I love this book so much.

While I am of course looking forward to Peter coming back, it will be a really sad thing when Doc Ock goes. He doesn't have a body to return to, for one thing. He may live on somehow--a robot or whatever--but it won't be the same.

I was way behind on this series. This weekend I read issues 11-24. What a wild ride. The stories in this volume were very good. I'm with Cap on the art. I do think Ramos has improved over the past couple of years though. Maybe I'm just used to it now.


I like that while Otto is trying to be a "Superior" hero, he's reverting back to super villain status. The addition of minions and a base is a nice touch.

Yeah, it seems we are approaching the endgame here.  Which is too bad in a way - it's a great book - but we all knew it was inevitable.  Even though we knew the destination, it's been a heckuva journey, and Dan Slott and company have done a lot of good work with Otto Octavius.

Contrary to what Randy said, more than one character has noticed that something is definitely off with "Peter", so that has not been ignored.  No one has guessed what the truth is, but it has absolutely been addressed.

This combined with OMD/BND pretty much killed Spiderman for me forever.

I mean I'm glad someones enjoying it, but for me it's like marvel sucked all of the air out of their superheroes and left just dried husks of semi-villains. Try as I might I just can't bring myself to look at a marvel character and see a good guy anymore. I've tried but with the X-men fighting the Avengers and each other and the Illuminati blowing up worlds and Doc Ock being a better Spiderman... I just can't bring myself to do more than glance at them. Feel miserable about it, but then I miserable about most things these days.

Sorry, shouldn't have replied on this.

I originally thought that The Superior Spider-Man would last about a year and I still think that Marvel will return to Peter by the opening of Amazing Spider-Man 2. But this is one of Marvel's best titles and, more importantly, one of its most thought provoking. Otto wants to do good. He wants to honor his promise to Peter, despite obliterating what was left of his psyche. He now feels entitled to do what he deems necessary to be the Superior Spider-Man but he's burning too many bridges and crossing too many lines. There is no mercy in his actions. He saves the day to validate his existence, expecting praise, respect and awe. The fat dumpy guy is now young, handsome and strong. He has a body to match his mind but not the mentality to temper his power.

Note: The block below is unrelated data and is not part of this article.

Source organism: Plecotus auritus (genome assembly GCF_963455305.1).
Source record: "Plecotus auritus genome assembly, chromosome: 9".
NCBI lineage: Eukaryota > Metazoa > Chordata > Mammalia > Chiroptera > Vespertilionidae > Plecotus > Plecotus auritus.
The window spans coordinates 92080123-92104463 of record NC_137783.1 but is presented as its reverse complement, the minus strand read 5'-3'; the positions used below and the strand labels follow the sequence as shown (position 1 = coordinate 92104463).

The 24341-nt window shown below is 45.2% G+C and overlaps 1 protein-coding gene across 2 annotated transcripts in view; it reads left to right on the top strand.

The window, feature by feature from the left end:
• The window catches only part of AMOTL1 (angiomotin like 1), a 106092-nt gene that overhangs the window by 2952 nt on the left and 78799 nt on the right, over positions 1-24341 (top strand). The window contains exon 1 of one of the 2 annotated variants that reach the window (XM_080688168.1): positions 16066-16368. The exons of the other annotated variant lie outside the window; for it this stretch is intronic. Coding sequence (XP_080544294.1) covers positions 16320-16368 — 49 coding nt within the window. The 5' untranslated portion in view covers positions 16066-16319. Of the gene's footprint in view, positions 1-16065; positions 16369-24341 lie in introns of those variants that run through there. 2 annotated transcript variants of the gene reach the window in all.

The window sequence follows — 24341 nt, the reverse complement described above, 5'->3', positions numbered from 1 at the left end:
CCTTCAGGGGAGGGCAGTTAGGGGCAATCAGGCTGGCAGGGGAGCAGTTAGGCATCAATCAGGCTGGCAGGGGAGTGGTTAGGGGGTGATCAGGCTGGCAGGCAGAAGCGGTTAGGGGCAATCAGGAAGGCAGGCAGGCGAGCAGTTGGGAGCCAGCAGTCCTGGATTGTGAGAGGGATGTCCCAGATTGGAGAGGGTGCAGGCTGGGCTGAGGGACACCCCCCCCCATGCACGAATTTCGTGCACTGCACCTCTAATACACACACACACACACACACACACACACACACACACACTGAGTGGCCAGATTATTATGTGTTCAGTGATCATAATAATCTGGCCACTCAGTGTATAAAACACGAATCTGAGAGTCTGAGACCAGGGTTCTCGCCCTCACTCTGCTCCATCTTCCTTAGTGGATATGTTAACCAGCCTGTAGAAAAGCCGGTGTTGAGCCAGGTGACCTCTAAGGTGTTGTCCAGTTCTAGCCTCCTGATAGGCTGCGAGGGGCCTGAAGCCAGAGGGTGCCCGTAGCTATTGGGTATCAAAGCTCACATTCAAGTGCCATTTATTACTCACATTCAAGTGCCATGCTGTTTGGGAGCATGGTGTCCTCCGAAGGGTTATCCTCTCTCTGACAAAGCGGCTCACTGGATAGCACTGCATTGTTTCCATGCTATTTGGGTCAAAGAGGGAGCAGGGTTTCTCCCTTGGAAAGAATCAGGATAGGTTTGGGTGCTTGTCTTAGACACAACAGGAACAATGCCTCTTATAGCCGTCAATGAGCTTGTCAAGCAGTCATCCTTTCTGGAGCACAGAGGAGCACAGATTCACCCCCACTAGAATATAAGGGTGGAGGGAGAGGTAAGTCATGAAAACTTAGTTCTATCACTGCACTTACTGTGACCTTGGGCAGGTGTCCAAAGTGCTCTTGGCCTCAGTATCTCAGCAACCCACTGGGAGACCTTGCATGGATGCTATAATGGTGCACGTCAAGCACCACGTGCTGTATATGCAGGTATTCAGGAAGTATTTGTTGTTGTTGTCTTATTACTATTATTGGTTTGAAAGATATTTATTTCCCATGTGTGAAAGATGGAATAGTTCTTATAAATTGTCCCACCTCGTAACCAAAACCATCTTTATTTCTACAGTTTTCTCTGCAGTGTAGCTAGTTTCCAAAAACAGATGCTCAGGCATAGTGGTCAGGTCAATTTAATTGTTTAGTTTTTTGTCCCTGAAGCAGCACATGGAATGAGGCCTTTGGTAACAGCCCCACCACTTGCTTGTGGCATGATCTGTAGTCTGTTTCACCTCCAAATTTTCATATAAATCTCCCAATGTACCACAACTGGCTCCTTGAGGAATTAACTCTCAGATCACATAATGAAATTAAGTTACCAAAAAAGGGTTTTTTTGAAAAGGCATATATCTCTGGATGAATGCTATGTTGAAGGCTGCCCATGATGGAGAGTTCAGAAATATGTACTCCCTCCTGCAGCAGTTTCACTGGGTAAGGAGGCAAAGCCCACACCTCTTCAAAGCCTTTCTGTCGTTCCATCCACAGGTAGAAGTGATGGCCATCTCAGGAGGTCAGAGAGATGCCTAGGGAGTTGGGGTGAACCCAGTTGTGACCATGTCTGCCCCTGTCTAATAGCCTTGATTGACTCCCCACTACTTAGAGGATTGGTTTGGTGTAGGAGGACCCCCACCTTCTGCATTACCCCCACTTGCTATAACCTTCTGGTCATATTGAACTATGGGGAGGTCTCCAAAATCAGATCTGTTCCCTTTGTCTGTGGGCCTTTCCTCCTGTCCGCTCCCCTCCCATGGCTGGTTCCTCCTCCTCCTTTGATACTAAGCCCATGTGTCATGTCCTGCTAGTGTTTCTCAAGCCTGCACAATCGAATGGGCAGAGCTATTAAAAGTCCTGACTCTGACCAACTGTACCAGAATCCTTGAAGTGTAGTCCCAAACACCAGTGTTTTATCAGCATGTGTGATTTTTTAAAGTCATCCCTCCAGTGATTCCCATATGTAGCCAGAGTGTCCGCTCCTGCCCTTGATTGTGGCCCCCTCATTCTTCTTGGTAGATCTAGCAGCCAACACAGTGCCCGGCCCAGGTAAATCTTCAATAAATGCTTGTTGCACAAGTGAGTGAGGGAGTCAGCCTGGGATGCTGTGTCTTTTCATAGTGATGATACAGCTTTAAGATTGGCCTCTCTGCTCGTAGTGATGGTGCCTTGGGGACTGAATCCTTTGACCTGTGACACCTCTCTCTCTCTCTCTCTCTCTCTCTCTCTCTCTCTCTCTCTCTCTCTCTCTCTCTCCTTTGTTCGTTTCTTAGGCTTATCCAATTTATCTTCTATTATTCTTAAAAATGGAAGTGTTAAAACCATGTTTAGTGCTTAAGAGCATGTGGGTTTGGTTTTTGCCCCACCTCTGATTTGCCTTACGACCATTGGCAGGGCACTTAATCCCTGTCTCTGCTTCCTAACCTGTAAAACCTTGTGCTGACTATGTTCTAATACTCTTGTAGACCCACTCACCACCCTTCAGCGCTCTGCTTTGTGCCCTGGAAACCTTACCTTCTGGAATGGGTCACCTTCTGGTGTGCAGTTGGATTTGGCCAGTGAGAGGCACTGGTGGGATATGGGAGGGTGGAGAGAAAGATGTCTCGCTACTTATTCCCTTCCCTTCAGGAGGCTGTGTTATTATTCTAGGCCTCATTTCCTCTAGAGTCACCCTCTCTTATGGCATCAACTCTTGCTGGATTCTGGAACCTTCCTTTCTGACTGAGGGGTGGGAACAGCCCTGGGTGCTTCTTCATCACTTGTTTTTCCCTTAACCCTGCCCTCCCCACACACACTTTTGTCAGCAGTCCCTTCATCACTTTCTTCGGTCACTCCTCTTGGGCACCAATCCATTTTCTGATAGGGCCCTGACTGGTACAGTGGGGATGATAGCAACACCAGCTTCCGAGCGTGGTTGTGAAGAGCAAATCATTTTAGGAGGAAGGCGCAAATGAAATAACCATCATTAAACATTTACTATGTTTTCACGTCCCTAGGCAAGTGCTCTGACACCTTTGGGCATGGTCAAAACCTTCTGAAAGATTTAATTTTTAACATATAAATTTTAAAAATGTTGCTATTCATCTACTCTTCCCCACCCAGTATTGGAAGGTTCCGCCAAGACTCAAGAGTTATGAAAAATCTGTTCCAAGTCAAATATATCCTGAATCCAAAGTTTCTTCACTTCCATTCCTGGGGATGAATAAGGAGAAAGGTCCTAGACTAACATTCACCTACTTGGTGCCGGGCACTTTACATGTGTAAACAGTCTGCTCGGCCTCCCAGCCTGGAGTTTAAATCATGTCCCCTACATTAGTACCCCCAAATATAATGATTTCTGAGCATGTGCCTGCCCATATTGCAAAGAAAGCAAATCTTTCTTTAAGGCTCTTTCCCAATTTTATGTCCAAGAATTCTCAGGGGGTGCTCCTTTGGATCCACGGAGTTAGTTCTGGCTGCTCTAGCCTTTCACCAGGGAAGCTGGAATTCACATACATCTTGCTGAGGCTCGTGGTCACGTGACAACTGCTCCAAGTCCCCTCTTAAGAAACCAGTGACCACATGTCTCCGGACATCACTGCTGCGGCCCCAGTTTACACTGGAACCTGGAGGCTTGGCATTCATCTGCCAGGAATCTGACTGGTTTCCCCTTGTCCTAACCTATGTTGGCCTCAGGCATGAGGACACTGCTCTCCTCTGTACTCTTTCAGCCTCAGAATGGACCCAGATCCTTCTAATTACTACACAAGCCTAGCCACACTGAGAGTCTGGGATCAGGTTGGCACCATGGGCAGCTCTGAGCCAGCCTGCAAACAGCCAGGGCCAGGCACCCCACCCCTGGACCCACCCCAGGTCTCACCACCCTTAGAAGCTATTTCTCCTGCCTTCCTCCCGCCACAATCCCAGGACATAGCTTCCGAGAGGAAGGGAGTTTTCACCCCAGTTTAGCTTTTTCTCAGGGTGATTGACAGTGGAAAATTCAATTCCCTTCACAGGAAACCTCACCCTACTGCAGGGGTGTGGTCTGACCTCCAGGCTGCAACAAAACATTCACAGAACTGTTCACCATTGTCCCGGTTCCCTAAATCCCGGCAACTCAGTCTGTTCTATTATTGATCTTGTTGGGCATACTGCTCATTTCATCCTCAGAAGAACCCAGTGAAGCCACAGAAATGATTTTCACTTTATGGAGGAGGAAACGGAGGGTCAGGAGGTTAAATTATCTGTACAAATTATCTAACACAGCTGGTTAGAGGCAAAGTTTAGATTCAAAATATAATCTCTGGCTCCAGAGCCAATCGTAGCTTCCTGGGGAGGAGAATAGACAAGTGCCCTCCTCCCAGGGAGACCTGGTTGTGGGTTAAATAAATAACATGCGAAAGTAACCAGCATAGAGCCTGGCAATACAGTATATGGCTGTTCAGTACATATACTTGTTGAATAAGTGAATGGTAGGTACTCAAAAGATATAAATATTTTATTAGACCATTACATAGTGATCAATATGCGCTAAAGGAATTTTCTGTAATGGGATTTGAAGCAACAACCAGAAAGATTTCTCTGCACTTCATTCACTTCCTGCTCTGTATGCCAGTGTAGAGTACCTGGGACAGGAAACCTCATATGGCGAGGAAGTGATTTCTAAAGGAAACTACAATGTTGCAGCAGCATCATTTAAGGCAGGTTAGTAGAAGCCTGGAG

With Great Power Comes Great Responsibility but the Superior Spider-Man is trying to be responsible in the wrong way and is trying to solidify his power for the wrong reasons.

Can Otto Octavious survive the Great Fall that is coming? And will he be around after the finale?

Another note about this title. I like that the majority of Pete's supporting cast has stayed on. I do like the new additions to the fold though. I especially like Otto's love interest. I hope it works out for her OK when this is all over.

Even if he is said to be "dead" by the end--and I can see that happening, making the story a classic Spider-Man tragedy--I think the robot spiders and the technology used to transfer his mind in the first place would allow a back door for future writers to bring the character back with ease.

Philip Portelli said:

Can Otto Octavious survive the Great Fall that is coming? And will he be around after the finale?

I, for one, will be shocked if a clone isn't involved somewhere.

All I can say is that I trust Dan Slott at this point. He's earned it over the past several years in my book.

Reply to Discussion



No flame wars. No trolls. But a lot of really smart people.The Captain Comics Round Table tries to be the friendliest and most accurate comics website on the Internet.









© 2020   Captain Comics, board content ©2013 Andrew Smith   Powered by

Badges  |  Report an Issue  |  Terms of Service